Sunday, February 10, 2019

VFF '19's Arctic Brings a Chilly Surprise or Two: A Film Review

Related Posts Plugin for WordPress, Blogger...
Director: Joe Penna.

Writers: Joe Penna, Ryan Morrison.

Cast: Mads Mikkelsen, Maria Thelma Smáradóttir.

Arctic is a survival drama from first time feature filmmaker Joe Penna. Also written by Ryan Morrison, Arctic has recently shown at this year's Victoria Film Festival. This is the twenty-fifth year for the film festival. One of their biggest draws this year was this survivalist feature, which prominently featured Mads Mikkelsen as the stoic character Overgard. Filmed in Iceland, Arctic involves a cargo plane and a crash. Other rescuers try to help out, but more tragedy strikes. This film is very much a survival drama or survival thriller, with Overgard doing his best to escape an inhospitable landscape. Very sombre in tone, Arctic moves along at a decent pace. However, this is very much a minimalist feature. There are only two actors here and very little dialogue. So, Arctic is for those with a bit of patience, in search of a slower, more restrained film.

Interestingly, the film begins after Overgard's crash. He is doing his best to survive on the snow and ice. He fishes, or sets up a radio beacon. Much of his time is spent in the crashed plane as Overgard hopes for rescue. Meanwhile, a polar bear is encircling his camp, looking for food. When another accident takes place, Overgard must decide how to get out of his worsening situation. Finding some heroism, Overgard sets out to find another station, which is over five kilometres away. His plan hits a few snags along the way.

The genre of the film is very much a survival thriller, with a bit of drama. A surprise or two comes out of wintry clime. But, this film very much focuses on Overgard and his struggles in this harsh climate. This character even develops some routines, for his day, to normalize events. But, danger is just over the next rise. Part of his fishing catch goes missing. And, the brutal winds make travelling difficult. It almost seems as if Overgard is one scene away from death, or from giving up on life. Still, this film does not end as viewers might expect.

The film is a bit overly sombre. But, this is a dire situation. Overgard struggles with loneliness, until another character enters the picture. Still, very little is revealed about this character as every scene is about survival and the next few minutes. In later scenes, Overgard has experienced so many tragedies that he breaks down in tears. Mikkelsen really delivers a great performance here as some who is struggling to just carry on. However, he does have a bit of inspiration and his loneliness is briefly relieved in a few scenes.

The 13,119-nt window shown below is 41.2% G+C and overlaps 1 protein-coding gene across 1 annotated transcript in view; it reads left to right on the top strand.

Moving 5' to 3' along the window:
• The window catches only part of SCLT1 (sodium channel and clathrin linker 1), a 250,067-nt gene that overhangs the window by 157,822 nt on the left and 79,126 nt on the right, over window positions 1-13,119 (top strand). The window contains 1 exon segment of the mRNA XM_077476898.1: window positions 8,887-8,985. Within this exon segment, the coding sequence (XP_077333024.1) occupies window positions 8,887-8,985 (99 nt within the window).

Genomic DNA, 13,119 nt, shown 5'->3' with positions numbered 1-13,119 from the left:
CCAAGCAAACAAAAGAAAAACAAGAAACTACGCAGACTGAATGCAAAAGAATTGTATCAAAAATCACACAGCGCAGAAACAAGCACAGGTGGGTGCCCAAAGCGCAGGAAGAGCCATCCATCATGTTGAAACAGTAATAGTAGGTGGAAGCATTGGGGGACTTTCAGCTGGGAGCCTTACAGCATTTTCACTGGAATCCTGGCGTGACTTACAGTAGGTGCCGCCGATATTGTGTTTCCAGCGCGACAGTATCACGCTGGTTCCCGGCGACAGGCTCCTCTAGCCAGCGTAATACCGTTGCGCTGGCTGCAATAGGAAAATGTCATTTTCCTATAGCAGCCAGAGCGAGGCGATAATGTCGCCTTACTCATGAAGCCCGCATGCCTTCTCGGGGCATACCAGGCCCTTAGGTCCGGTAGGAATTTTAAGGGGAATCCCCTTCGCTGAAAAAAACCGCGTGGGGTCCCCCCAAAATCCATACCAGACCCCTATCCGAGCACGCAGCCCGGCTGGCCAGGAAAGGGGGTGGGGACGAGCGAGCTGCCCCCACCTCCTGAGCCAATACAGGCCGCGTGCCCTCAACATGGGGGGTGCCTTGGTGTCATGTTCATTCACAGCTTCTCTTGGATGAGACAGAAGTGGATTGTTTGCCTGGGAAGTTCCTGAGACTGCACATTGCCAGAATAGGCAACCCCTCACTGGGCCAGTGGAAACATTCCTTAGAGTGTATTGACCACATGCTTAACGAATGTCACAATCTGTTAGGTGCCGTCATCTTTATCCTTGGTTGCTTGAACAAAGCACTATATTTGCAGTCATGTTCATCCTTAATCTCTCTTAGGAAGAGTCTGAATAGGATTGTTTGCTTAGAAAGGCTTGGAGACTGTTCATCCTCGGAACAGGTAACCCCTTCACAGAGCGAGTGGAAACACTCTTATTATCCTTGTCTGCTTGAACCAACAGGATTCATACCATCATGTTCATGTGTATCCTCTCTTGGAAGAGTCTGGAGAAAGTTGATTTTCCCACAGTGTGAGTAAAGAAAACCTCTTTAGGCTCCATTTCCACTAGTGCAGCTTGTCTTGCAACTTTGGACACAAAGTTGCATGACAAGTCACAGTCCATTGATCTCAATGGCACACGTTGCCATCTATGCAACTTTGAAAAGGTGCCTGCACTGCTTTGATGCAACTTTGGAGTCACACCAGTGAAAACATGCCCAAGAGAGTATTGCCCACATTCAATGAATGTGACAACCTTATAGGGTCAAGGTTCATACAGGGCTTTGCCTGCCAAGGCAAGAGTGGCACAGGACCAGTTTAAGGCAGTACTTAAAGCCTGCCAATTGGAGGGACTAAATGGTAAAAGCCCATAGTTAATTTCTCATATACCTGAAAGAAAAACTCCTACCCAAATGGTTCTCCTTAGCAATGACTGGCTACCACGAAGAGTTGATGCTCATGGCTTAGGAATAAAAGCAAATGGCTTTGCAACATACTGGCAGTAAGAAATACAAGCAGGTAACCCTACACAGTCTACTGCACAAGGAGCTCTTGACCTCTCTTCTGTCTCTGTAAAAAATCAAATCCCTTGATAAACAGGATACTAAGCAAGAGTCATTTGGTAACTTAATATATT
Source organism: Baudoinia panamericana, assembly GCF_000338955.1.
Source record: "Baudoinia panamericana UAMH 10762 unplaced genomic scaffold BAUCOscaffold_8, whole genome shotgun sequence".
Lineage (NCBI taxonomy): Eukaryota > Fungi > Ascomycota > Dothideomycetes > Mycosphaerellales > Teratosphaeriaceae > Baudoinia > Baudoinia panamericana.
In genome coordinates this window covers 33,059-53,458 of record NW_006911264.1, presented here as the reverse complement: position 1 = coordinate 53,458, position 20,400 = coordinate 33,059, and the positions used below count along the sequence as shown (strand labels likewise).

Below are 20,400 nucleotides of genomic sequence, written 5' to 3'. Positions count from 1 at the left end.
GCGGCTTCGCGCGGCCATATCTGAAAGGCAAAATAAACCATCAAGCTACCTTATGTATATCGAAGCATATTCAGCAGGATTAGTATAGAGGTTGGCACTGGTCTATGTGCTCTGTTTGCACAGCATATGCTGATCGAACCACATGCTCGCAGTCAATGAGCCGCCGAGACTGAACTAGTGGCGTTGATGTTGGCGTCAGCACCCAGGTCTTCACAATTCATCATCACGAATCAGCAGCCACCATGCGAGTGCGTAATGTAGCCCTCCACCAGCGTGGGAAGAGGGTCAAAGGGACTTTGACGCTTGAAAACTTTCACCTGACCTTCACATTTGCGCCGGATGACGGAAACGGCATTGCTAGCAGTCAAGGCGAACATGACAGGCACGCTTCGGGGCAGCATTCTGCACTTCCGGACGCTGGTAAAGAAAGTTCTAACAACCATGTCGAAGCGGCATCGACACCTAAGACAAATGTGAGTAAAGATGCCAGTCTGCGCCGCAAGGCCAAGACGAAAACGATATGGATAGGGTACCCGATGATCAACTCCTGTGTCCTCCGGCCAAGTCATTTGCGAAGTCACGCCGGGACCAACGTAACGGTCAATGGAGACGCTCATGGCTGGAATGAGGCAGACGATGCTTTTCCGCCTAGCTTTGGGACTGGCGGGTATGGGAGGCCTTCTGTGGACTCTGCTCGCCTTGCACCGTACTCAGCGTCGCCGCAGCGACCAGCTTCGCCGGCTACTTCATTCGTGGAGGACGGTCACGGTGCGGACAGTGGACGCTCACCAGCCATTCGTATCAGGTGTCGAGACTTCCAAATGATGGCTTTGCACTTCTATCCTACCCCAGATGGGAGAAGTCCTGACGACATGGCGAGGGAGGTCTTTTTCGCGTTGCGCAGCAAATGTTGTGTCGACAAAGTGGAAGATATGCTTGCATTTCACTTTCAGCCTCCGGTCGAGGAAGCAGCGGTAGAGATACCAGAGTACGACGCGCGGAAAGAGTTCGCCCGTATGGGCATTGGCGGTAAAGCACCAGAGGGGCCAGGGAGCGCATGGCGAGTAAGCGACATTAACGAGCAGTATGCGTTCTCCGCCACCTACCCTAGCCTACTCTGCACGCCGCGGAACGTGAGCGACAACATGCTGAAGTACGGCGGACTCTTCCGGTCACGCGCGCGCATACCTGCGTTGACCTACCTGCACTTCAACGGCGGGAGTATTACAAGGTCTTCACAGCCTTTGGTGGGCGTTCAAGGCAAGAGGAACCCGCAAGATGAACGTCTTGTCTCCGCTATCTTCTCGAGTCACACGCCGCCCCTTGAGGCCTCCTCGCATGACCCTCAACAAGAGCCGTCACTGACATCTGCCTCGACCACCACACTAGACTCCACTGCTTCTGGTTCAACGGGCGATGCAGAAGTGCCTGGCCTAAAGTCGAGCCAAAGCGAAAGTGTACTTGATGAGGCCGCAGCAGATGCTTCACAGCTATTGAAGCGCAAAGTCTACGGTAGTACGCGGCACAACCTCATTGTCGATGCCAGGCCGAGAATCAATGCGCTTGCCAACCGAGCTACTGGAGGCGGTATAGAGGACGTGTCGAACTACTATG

Overall, Arctic is very much a minimalist film. There is almost no dialogue for the first ten minutes. When others enter the mix, Overgard does interact with them. But, even these scenes are delivered more with body language than any words; there is no exposition here. Meanwhile, there is only one setting and readers will know where that is - from the title. Beautiful in cinematography, Arctic consistently looks amazing. But, the scenery does get a bit repetitive, with all of that white. Even the skies are overcast and grey. As well, action is kept to a minimum. There is only a scene or two involving tense action. Yet, it is consistently interesting to see how Overgard reactes to all of the unfortunate circumstances. Finally, the pacing is fairily even. Events and the the few plot points do not move ahead at break neck clip, so viewers will need to be patient to see how the story works itself out.

Arctic is currently playing through a film festival run. There are several theatrical dates set for February, across North America. Showing dates can found at the film's homepage below. And, the Arctic is quite a bit different from all of the mainstream movies that come to town. Beautifully shot, Arctic will draw you into the characters. But, this is not an intense film. More a struggle with the self and with nature, Overgard must overcome both internal and external challenges to get the film to its final conclusion. Thankfully, there is a surprise or two, along the way, to keep viewers on their icey toes.

Overall: 7 out of 10.

The film's homepage at Bleecker Street Media: Arctic at Bleecker Street Media

The Victoria Film Festival official website: Arctic at the VFF Homepage


Follow 28DLA on Twitter: 28DLA on Twitter!

Subscribe to 28 Days Later: An Analysis 28 Days Later Analysis Email Subscription

0 comments: